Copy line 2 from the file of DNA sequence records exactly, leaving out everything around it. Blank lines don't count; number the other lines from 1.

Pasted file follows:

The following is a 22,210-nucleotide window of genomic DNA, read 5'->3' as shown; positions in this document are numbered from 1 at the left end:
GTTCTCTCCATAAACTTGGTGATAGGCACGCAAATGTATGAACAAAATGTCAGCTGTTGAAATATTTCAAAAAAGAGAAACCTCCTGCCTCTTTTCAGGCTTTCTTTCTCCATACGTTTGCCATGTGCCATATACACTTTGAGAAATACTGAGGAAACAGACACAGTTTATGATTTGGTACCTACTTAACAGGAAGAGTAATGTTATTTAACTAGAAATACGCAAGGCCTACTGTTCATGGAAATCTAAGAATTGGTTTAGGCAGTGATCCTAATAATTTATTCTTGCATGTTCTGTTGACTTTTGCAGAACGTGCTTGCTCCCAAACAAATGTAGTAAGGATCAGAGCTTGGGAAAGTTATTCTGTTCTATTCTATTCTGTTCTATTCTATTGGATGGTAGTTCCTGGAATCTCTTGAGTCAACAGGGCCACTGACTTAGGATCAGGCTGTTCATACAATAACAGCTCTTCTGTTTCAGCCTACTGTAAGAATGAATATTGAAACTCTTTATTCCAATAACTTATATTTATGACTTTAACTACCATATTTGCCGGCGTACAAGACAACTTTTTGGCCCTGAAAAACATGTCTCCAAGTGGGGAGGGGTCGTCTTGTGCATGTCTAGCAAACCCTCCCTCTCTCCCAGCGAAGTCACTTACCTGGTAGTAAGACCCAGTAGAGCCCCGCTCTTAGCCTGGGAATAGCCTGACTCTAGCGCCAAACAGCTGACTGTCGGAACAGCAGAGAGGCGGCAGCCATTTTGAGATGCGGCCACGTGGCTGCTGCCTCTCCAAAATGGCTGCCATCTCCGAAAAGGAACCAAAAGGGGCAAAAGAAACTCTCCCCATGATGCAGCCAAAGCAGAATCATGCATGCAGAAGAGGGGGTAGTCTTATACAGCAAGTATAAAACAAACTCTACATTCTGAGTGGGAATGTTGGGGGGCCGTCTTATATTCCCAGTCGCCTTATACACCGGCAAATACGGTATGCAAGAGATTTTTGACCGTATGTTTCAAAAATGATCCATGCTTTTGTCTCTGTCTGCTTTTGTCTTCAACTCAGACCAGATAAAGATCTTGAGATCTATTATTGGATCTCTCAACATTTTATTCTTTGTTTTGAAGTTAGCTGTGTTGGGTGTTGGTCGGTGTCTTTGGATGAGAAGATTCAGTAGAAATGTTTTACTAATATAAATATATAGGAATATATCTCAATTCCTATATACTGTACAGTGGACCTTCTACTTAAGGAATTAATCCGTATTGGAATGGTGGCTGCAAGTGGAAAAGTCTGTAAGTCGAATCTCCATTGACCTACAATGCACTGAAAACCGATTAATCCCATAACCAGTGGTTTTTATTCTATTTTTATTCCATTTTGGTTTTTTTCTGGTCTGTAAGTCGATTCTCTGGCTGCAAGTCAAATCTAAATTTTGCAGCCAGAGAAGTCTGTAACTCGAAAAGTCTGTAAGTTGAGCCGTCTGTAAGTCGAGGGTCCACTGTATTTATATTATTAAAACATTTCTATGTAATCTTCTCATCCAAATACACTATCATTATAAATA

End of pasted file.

GTTCTCTCCATAAACTTGGTGATAGGCACGCAAATGTATGAACAAAATGTCAGCTGTTGAAATATTTCAAAAAAGAGAAACCTCCTGCCTCTTTTCAGGCTTTCTTTCTCCATACGTTTGCCATGTGCCATATACACTTTGAGAAATACTGAGGAAACAGACACAGTTTATGATTTGGTACCTACTTAACAGGAAGAGTAATGTTATTTAACTAGAAATACGCAAGGCCTACTGTTCATGGAAATCTAAGAATTGGTTTAGGCAGTGATCCTAATAATTTATTCTTGCATGTTCTGTTGACTTTTGCAGAACGTGCTTGCTCCCAAACAAATGTAGTAAGGATCAGAGCTTGGGAAAGTTATTCTGTTCTATTCTATTCTGTTCTATTCTATTGGATGGTAGTTCCTGGAATCTCTTGAGTCAACAGGGCCACTGACTTAGGATCAGGCTGTTCATACAATAACAGCTCTTCTGTTTCAGCCTACTGTAAGAATGAATATTGAAACTCTTTATTCCAATAACTTATATTTATGACTTTAACTACCATATTTGCCGGCGTACAAGACAACTTTTTGGCCCTGAAAAACATGTCTCCAAGTGGGGAGGGGTCGTCTTGTGCATGTCTAGCAAACCCTCCCTCTCTCCCAGCGAAGTCACTTACCTGGTAGTAAGACCCAGTAGAGCCCCGCTCTTAGCCTGGGAATAGCCTGACTCTAGCGCCAAACAGCTGACTGTCGGAACAGCAGAGAGGCGGCAGCCATTTTGAGATGCGGCCACGTGGCTGCTGCCTCTCCAAAATGGCTGCCATCTCCGAAAAGGAACCAAAAGGGGCAAAAGAAACTCTCCCCATGATGCAGCCAAAGCAGAATCATGCATGCAGAAGAGGGGGTAGTCTTATACAGCAAGTATAAAACAAACTCTACATTCTGAGTGGGAATGTTGGGGGGCCGTCTTATATTCCCAGTCGCCTTATACACCGGCAAATACGGTATGCAAGAGATTTTTGACCGTATGTTTCAAAAATGATCCATGCTTTTGTCTCTGTCTGCTTTTGTCTTCAACTCAGACCAGATAAAGATCTTGAGATCTATTATTGGATCTCTCAACATTTTATTCTTTGTTTTGAAGTTAGCTGTGTTGGGTGTTGGTCGGTGTCTTTGGATGAGAAGATTCAGTAGAAATGTTTTACTAATATAAATATATAGGAATATATCTCAATTCCTATATACTGTACAGTGGACCTTCTACTTAAGGAATTAATCCGTATTGGAATGGTGGCTGCAAGTGGAAAAGTCTGTAAGTCGAATCTCCATTGACCTACAATGCACTGAAAACCGATTAATCCCATAACCAGTGGTTTTTATTCTATTTTTATTCCATTTTGGTTTTTTTCTGGTCTGTAAGTCGATTCTCTGGCTGCAAGTCAAATCTAAATTTTGCAGCCAGAGAAGTCTGTAACTCGAAAAGTCTGTAAGTTGAGCCGTCTGTAAGTCGAGGGTCCACTGTATTTATATTATTAAAACATTTCTATGTAATCTTCTCATCCAAATACACTATCATTATAAATA